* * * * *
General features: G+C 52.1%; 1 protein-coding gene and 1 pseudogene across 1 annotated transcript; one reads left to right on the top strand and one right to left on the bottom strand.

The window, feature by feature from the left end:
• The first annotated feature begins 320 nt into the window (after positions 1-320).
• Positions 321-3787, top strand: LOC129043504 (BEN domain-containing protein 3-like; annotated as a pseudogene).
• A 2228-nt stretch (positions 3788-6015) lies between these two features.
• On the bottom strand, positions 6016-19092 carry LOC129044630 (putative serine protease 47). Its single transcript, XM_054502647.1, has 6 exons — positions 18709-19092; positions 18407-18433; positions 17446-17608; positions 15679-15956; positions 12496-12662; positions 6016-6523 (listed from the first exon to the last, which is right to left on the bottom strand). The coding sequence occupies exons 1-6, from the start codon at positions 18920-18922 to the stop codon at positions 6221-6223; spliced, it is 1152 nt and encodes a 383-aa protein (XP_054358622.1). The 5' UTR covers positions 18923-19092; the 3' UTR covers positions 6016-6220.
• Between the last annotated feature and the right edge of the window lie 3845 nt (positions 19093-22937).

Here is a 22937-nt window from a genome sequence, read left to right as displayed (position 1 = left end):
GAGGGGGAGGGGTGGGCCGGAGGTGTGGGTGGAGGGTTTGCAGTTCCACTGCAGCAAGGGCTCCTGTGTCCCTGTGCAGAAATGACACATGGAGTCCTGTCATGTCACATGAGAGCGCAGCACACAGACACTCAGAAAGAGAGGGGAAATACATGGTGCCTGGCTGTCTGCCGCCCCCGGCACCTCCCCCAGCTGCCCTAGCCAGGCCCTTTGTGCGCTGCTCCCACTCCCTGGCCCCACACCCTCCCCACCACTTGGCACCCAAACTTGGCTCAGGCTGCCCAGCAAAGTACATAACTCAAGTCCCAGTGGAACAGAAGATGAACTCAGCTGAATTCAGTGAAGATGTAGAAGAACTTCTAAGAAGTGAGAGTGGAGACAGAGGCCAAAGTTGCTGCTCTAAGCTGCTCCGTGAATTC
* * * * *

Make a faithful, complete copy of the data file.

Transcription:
General features: G+C 52.1%; 1 protein-coding gene and 1 pseudogene across 1 annotated transcript; one reads left to right on the top strand and one right to left on the bottom strand.

The window, feature by feature from the left end:
• The first annotated feature begins 320 nt into the window (after positions 1-320).
• Positions 321-3787, top strand: LOC129043504 (BEN domain-containing protein 3-like; annotated as a pseudogene).
• A 2228-nt stretch (positions 3788-6015) lies between these two features.
• On the bottom strand, positions 6016-19092 carry LOC129044630 (putative serine protease 47). Its single transcript, XM_054502647.1, has 6 exons — positions 18709-19092; positions 18407-18433; positions 17446-17608; positions 15679-15956; positions 12496-12662; positions 6016-6523 (listed from the first exon to the last, which is right to left on the bottom strand). The coding sequence occupies exons 1-6, from the start codon at positions 18920-18922 to the stop codon at positions 6221-6223; spliced, it is 1152 nt and encodes a 383-aa protein (XP_054358622.1). The 5' UTR covers positions 18923-19092; the 3' UTR covers positions 6016-6220.
• Between the last annotated feature and the right edge of the window lie 3845 nt (positions 19093-22937).

Here is a 22937-nt window from a genome sequence, read left to right as displayed (position 1 = left end):
GAGGGGGAGGGGTGGGCCGGAGGTGTGGGTGGAGGGTTTGCAGTTCCACTGCAGCAAGGGCTCCTGTGTCCCTGTGCAGAAATGACACATGGAGTCCTGTCATGTCACATGAGAGCGCAGCACACAGACACTCAGAAAGAGAGGGGAAATACATGGTGCCTGGCTGTCTGCCGCCCCCGGCACCTCCCCCAGCTGCCCTAGCCAGGCCCTTTGTGCGCTGCTCCCACTCCCTGGCCCCACACCCTCCCCACCACTTGGCACCCAAACTTGGCTCAGGCTGCCCAGCAAAGTACATAACTCAAGTCCCAGTGGAACAGAAGATGAACTCAGCTGAATTCAGTGAAGATGTAGAAGAACTTCTAAGAAGTGAGAGTGGAGACAGAGGCCAAAGTTGCTGCTCTAAGCTGCTCCGTGAATTC